Concerns raised over the implementation and funding of NHI

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Some people are concerned that the government has not communicated effectively on how the National Health Insurance Bill (NHI) will be implemented and funded.

President Cyril Ramaphosa is this afternoon set to sign the NHI Bill into law.

One resident of Edenvale, east of Johannesburg, says she fears that the scheme is another attempt to loot public funds.

“There is no real plan to explain how it is going to be funded and that usually (that) means the people are going to end up with that bill. The other problem is that, it just feels like it’s just another opportunity to loot people’s money because they have not made an effort to try and put our minds at ease to say, ‘this is what the NHI is and this is how it’s going to be run’ and how it’s going to remain sustainable going forward. But most importantly, this is how it’s going to be managed better than other public facilities are being managed at the moment. There have been a lot of objections and a lot of questions being raised and no one has cared to address those,” she explains res.

The signing ceremony will happen amid threats from some quarters to take the matter to court following concerns that include a lack of funding for the scheme.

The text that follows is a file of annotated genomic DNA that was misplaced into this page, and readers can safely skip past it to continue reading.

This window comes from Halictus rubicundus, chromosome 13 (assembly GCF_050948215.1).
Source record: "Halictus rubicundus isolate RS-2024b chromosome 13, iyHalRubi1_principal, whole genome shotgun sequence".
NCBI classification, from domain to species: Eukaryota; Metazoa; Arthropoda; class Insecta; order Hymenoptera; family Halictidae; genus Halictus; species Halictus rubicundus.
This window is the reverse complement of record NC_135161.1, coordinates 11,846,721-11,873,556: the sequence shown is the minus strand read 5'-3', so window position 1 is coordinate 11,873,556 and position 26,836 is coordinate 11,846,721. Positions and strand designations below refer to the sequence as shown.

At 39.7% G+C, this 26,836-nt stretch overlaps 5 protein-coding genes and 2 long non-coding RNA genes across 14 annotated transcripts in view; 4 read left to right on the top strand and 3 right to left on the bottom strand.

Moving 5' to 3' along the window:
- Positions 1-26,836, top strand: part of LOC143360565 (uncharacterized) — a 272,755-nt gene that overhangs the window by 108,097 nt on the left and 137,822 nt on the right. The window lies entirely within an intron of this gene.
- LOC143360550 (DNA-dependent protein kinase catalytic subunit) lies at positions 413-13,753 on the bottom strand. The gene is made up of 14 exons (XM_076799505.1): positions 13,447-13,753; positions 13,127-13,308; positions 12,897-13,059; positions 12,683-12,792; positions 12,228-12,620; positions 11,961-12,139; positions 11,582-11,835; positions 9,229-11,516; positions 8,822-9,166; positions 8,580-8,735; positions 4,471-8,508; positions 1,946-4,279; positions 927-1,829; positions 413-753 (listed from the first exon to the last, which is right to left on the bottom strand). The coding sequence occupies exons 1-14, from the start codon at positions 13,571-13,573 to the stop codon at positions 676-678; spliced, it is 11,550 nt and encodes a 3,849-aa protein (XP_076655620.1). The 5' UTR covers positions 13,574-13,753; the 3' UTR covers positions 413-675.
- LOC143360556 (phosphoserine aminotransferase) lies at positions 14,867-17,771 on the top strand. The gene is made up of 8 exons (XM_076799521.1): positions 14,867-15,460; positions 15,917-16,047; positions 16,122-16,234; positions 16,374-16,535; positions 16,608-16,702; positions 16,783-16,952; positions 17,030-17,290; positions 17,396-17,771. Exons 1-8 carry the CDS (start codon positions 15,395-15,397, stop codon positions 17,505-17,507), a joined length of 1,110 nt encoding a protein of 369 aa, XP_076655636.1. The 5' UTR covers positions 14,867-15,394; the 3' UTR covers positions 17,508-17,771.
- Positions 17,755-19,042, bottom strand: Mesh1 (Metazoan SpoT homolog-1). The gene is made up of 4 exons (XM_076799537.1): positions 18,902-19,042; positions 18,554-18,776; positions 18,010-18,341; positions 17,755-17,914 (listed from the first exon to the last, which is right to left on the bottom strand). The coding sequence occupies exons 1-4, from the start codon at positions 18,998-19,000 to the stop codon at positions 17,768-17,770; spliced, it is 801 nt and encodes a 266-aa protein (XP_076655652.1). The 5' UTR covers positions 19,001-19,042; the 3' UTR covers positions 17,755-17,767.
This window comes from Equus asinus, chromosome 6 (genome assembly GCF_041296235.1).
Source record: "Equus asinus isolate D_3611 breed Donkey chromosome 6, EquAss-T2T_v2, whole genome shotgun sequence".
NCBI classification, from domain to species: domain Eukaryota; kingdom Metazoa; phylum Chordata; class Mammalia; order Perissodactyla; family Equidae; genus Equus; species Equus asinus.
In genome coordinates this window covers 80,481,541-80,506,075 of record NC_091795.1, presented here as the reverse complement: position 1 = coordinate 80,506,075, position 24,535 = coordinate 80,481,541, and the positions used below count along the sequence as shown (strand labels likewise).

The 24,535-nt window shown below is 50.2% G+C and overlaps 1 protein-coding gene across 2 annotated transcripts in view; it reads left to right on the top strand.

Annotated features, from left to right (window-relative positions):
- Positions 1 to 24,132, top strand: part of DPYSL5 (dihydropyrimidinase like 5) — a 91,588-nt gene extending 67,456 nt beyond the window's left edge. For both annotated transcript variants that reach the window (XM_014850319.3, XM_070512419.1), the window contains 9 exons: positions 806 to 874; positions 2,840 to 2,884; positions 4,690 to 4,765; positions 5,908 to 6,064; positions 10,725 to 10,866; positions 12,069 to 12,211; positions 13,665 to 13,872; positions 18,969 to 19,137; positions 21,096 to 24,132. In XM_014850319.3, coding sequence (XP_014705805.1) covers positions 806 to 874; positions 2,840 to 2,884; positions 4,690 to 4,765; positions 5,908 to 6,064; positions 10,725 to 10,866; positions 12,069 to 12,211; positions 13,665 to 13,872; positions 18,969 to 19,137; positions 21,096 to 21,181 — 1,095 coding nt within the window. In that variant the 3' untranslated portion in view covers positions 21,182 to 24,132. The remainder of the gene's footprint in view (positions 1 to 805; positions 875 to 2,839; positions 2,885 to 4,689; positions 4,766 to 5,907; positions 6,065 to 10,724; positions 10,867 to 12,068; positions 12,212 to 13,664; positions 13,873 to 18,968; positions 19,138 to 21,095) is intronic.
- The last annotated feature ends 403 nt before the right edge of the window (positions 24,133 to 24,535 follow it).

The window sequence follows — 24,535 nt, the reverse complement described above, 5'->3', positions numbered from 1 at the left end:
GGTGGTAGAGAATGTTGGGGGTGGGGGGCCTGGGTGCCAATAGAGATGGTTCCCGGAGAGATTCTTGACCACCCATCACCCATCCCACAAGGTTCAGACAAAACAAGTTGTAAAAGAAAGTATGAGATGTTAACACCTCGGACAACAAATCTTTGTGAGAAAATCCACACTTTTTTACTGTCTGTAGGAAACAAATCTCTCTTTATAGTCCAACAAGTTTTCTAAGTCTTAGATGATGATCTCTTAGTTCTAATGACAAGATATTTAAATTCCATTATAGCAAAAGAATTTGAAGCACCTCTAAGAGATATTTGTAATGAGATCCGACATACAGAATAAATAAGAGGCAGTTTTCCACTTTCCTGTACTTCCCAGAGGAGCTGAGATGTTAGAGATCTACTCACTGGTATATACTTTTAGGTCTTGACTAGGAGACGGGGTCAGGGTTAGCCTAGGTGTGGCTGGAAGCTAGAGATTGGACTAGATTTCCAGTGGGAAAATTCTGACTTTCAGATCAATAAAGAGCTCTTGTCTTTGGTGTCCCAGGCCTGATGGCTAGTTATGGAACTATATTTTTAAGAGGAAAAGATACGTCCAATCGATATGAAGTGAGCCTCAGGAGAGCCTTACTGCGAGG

Business Unity South Africa (Busa) and other stakeholders say they want Ramaphosa to explain how the scheme will be funded.

Busa’s Khulekani Mathe says, “As business, we do support the goal and objective of universal health coverage. We support it but we think the NHI in its current form does not take us in that direction. If anything, it undermines that goal in a sense that as a country … certain number of resources that are available like financial and human resources to service our needs. You then cannot ignore these resources and think that you can simply proceed to implement such major reforms without taking this into account.”

Below is the full interview with Khulekani Mathe